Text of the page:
Next up is St. Louis, Missouri, to Tulsa, Oklahoma, a stretch that some travelers consider the heart of Route 66. It’s where east meets west, linking up the Midwest with the West Coast. Much of this stretch is on I-44, which means lots of exits and county roads, but the scenery is often beautiful. When possible, we’ll point out places where you can hop on and off the original parts of Route 66.
Cuba, Missouri, United States
Cuba, Missouri, nicknamed “Route 66 Mural City,” will make you feel as if you’ve traveled back in time. The town was founded in 1857 and named after the island nation just south of Florida. Over the years, Cuba has seen its fair share of famous visitors—including Bette Davis, Amelia Earhart, and President Harry S. Truman—many of whom are featured in the town’s murals.
If you need a break from driving and sightseeing, catch a flick at the 19 Drive-In. The classic theater opened in 1955 and is still operating seasonally, between March and October.
901 E Washington St, Cuba, MO, US
In Cuba you’ll find the iconic Wagon Wheel Motel, a 19-room historic Route 66 motel in operation since 1936. Don’t miss nearby vintage gas stations such as the Old Conoco Service Station and a Phillips 66 station.
prairie st. & 300 blk. of s. main st., Cuba, MO, US
On the southwest corner of Prairie Street and South Main Street, you’ll find a concrete block that served as the town’s jail from 1908 to 1954. Today, the building is furnished with traditional prison furniture, including a wood cot, desk, and stove.
112 N Filmore St, Cuba, MO, US
There are so many Route 66 icons to see and experience while in Cuba, but it’s absolutely essential to take a tour of the famous Route 66 Viva Cuba Murals. Take a journey through the town’s history via 12 outdoor murals. For a more in-depth look, a narrated bus tour departs from the Cuba Visitor Center. A self-guided map is available at cubamomurals.com.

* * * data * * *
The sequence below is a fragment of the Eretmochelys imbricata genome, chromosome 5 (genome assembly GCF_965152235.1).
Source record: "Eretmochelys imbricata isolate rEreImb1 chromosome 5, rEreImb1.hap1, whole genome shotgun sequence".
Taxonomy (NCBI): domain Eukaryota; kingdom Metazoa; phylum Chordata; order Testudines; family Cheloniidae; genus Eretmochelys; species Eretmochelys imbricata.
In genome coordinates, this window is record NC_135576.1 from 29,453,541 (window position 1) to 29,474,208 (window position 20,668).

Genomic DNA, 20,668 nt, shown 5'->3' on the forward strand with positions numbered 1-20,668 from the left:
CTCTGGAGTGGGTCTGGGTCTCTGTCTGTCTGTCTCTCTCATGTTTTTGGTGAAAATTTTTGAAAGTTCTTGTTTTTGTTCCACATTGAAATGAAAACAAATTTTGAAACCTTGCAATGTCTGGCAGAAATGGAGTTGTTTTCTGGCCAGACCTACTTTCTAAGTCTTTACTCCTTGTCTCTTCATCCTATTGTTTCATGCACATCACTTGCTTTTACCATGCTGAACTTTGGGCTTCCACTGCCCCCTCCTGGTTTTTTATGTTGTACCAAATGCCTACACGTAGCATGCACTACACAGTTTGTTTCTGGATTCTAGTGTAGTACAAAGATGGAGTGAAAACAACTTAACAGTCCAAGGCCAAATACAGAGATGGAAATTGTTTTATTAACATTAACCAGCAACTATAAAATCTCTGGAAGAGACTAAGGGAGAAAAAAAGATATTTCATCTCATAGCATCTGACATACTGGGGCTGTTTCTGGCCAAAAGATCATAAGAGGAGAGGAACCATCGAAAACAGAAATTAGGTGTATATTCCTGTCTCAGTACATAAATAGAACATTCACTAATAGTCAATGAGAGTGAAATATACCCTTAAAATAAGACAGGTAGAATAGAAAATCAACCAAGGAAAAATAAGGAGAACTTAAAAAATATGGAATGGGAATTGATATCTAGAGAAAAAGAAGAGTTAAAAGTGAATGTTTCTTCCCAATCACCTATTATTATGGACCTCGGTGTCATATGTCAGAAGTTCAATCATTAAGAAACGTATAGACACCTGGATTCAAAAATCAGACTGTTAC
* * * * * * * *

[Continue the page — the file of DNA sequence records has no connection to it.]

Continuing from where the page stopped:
402 E Washington St, Cuba, MO, US
5957 Hwy ZZ, Cuba, MO, US
The 40-feet-tall rocking chair in Fanning, Missouri, was once Guinness-certified as the World's Largest Rocker. In 2015, it was bumped down to second place by an even larger chair in Casey, Illinois.
100 S. Jefferson, St. James, MO, US
State Street, Rolla, MO, US
14400 Hwy Z, MO, US
14400 Highway Z, St. Robert, MO, US
915 South Jefferson Ave., Lebanon, MO, US
The Route 66 Museum is a fun stop where visitors can view a reconstructed retro motel room, a gas station, and a diner. Admission is free, but donations are welcome.
330 W Pine St, Phillipsburg, MO, US
If you need a sugar fix, stop in at Redmon’s Candy Factory in Phillipsburg. They make more than 20 flavors of fudge and 70 flavors of taffy in the on-site candy kitchen.
135 Wrinkle Ave, Lebanon, MO, US
1336 E Route 66, Lebanon, MO, US
100 S. Clay St., Marshfield, MO, US
Edwin Powell Hubble was born in Marshfield in 1889. To commemorate the famous astronomer, there’s a Hubble Telescope Replica Statue on the west side of the town square. It weighs a whopping 1,200 pounds and is one-quarter the size of the actual Hubble Space Telescope. The town itself is cute, too, so if you have time, spend a day strolling around.
1451 East Pythian Street, Springfield, MO, US
Pythian Castle is frequently listed as one of the best kept secrets in Missouri. Built in 1913 by the mysterious Knights of Pythias, the castle was ultimately purchased by the U.S. military and even housed some POWs during World War II. Today, it’s privately owned and used for historic tours, ghost hunts, escape room events, and murder mysteries.
Ending this leg at the Blue Whale makes for a Route 66 highlight, but you’ve still got plenty of attractions—and more than half of the Mother Road—ahead of you. No longer the road of desperation as described by John Steinbeck in The Grapes of Wrath, you’ll nonetheless be following in the footsteps (or rather, wheel ruts) of thousands of Okies who once traveled West along Route 66 in search of greener pastures. There are more driveable portions of the old Mother Road in Oklahoma than in any other state, so get comfortable and don’t forget to stick your hand (or head) out the window to enjoy the wind as it comes sweeping down the plain.
Banner Photo Credit: Flickr/Nicolas Henderson